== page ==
No, no, no, Yukio. I didn’t mean YOU are separating them out based on race and gender, I was referring to the subject of my post. I know you are not at all in that narrow-minded, marginalizing group of leftie loons.

                        I think it can be argued that all novels are reflecting a contrived view of history (including For Whom the Bell Tolls), and that’s okay. But your implication that Morrison’s work is taught as “history” is certainly valid.

              • fuzislippers 5:46 PM on 07/08/2010 Permalink | Reply

                By the way, I also like Alice Walker–there’s some real meat to her writing that is very fulfilling. Morrison, to my mind, has a wonderful way with the language, and in some ways her prose reminds me of Updike’s (heh, try making that argument to a liberal loon) in its imagery and smoothness. Not many writers prompt me to read sentences aloud simply to savor the prose, but Morrison is one.

                • Yukio Ngaby 8:21 PM on 07/08/2010 Permalink | Reply

                  Morrison is technically very proficient, and she’s a highly skilled writer. There’s no question of that. My wife likes Morrison a great deal.

                  As far as pure prose goes, I tend to like Raymond Chandler and his sense of rhythm. The last paragraph of “The Big Sleep” is gorgeous. Or Ray Bradbury, especially “Fahrenheit 451”

                  For me, though, the meat of the writing (as you put it) and the way in which it is tackled is extremely important for literature. I don’t like reading editorials in the form of fiction. I think that great writing examines rather than informs and allows the reader to be informed by way of observation, rather than to be “gifted” with the author’s preaching. There are always exceptions, of course. But not too many American exceptions for me.

                  I always get amused at the cliche of “write what you know.” How boring is that? Write about what you don’t know and then see where the story leads. When authors do that, you can get some really thought-provoking work. And yes, I’m talking about fiction only, and no, I am not talking the writer’s authority or researching the subject…

                  • fuzislippers 8:41 PM on 07/08/2010 Permalink | Reply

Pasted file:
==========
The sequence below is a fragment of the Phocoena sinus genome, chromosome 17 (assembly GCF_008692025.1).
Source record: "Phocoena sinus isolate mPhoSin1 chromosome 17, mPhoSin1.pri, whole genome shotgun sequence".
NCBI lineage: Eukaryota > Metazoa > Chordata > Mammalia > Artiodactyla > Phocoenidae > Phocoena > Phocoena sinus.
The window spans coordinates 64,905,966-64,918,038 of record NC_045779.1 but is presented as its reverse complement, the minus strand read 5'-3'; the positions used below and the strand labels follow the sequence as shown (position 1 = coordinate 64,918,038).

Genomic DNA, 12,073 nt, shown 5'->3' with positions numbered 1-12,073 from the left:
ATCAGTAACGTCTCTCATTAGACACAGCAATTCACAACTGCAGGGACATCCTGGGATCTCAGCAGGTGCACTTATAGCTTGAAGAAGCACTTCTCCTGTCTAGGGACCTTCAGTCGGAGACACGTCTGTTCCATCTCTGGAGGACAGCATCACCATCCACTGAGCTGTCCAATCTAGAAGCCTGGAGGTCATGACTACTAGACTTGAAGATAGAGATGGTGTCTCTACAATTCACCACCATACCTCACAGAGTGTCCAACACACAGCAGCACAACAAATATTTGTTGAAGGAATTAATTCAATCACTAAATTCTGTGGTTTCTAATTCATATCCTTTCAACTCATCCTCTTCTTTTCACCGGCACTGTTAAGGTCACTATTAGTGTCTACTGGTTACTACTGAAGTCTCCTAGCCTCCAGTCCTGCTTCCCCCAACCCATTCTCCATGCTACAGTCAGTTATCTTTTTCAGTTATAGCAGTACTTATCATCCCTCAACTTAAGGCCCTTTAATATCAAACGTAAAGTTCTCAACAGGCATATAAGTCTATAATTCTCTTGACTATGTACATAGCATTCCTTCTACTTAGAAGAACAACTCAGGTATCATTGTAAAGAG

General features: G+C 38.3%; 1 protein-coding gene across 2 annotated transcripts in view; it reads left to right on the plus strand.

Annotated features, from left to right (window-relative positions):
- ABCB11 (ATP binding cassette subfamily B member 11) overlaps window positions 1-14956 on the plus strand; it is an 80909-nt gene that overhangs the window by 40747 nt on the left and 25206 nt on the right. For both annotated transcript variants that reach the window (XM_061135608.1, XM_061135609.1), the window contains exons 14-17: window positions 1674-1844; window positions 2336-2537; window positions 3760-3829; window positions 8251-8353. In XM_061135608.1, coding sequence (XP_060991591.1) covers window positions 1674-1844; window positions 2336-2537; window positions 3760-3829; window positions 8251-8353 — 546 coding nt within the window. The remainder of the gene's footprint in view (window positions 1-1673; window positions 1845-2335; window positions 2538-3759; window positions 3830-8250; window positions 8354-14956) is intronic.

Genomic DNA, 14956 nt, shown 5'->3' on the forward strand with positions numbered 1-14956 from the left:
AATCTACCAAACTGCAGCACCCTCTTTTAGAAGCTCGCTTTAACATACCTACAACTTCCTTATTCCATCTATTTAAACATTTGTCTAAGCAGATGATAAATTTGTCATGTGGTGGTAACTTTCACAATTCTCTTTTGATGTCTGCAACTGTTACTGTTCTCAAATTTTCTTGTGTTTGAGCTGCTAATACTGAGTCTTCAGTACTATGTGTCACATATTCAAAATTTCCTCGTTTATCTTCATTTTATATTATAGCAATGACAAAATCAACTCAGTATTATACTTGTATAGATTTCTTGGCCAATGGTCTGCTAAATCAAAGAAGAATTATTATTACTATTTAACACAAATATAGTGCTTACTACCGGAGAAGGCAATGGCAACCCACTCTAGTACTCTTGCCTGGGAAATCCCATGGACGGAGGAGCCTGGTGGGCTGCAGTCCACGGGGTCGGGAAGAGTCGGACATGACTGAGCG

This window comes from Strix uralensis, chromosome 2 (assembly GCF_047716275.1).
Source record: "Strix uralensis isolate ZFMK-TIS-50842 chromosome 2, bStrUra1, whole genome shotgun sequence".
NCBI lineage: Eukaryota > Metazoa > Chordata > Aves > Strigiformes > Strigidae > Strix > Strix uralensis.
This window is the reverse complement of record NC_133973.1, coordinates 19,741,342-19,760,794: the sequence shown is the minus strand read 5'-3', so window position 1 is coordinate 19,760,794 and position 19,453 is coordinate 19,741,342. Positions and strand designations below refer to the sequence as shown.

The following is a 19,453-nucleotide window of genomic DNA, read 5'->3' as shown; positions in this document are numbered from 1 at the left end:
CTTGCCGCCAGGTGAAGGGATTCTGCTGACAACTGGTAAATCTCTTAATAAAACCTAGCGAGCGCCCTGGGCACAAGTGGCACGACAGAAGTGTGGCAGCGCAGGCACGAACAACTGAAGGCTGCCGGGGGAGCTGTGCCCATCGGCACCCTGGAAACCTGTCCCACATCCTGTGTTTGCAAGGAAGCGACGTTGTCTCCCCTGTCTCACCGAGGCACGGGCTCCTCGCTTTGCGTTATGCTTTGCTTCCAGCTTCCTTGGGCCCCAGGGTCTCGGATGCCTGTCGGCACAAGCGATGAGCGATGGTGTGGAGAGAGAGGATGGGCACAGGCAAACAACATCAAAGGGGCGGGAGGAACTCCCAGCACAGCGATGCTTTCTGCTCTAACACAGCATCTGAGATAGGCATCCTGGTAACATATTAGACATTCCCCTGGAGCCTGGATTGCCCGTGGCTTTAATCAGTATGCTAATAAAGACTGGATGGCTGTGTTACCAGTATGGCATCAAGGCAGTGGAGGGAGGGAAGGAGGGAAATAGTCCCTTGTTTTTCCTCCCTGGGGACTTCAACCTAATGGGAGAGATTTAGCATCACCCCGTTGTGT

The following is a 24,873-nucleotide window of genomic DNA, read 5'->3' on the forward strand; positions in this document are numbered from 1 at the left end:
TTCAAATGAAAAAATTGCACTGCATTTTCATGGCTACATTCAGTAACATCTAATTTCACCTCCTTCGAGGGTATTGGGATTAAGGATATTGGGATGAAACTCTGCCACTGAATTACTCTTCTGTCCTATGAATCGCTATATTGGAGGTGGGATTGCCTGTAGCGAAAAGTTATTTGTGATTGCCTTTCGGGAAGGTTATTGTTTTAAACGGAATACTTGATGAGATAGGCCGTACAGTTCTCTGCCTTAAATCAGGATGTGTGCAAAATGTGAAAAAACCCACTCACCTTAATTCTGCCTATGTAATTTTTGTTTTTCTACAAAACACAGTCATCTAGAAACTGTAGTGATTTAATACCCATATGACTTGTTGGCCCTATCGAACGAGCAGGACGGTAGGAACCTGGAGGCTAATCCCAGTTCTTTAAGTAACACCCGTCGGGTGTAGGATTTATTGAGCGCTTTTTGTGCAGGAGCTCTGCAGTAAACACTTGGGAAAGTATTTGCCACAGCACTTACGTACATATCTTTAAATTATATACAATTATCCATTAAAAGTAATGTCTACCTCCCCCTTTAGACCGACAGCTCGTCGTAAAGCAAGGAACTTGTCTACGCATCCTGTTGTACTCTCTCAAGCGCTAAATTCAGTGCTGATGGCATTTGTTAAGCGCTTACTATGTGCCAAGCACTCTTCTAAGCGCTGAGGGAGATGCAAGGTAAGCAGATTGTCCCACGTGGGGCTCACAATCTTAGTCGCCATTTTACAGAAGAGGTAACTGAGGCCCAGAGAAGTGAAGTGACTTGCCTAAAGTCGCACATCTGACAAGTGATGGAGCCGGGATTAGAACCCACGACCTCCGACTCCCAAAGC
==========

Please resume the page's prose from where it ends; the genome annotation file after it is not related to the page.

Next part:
Chandler and Bradbury are great, and so is Vonnegut for those read-aloud moments.

                    How interesting that you think American literature is preachy; I see what you mean, but that’s one of the reasons that I’m drawn to modern American writers, who seem to explore and reveal rather than pontificate and “teach.” More recently, Tim O’Brien does this, I think, with a stark, meaty, often elegant prose.

                    • Yukio Ngaby 9:37 PM on 07/08/2010 Permalink | Reply

                      Tim O’brien?

                      Hmm. I’ll have to re-read him. When I think of O’brien I think more of elaborate and, frankly, loaded metaphor then stark prose. But it’s been a while since I read him. I do remember Obrien’s prose being excellent though.

                      Lawrence Durrell is another one for great pure prose. The meat of his work isn’t too bad either.

    • backyardconservative 4:43 PM on 07/08/2010 Permalink | Reply

      And sadly, this kind of thinking often extends down to high school, killing any real appreciation of literature.

      • fuzislippers 4:49 PM on 07/08/2010 Permalink | Reply

        It really does kill young people’s appreciation of literature to have to analyze and read it through the lens of gender and race . . . and being forced to read utter crap just because a woman (or minority) wrote it. That just breaks my heart. There are fantastic women and minority authors who deserve to be read as literature not curiosities.

  • Sherry 4:41 PM on 05/14/2010 Permalink | Reply
    Tags: , , , , education,   

    The concept of Courageous Restraint has merit.  We should give out medals to Congress if it opts not to spend or even just proposes the idea. That alone would be courage indeed.  The Economic theory these days that governs policy creation and government spending operates through the “Think system.”  http://voices.washingtonpost.com/ezra-klein/2010/05/galbraith_the_danger_posed_by.html

    I read it.  I read it again.  I read it a third time and the closest I could come to understanding was this is where the economic realities of my life and those of the theories that win Pulitzers are 180 degrees polar opposite.  I can’t see how it works ergo, I must be an idiot.

    Galbraith represents this sort of thinking.  One particular strain of Keyesian economics as it were, rules the day. 

    http://www.econlib.org/library/Enc/KeynesianEconomics.html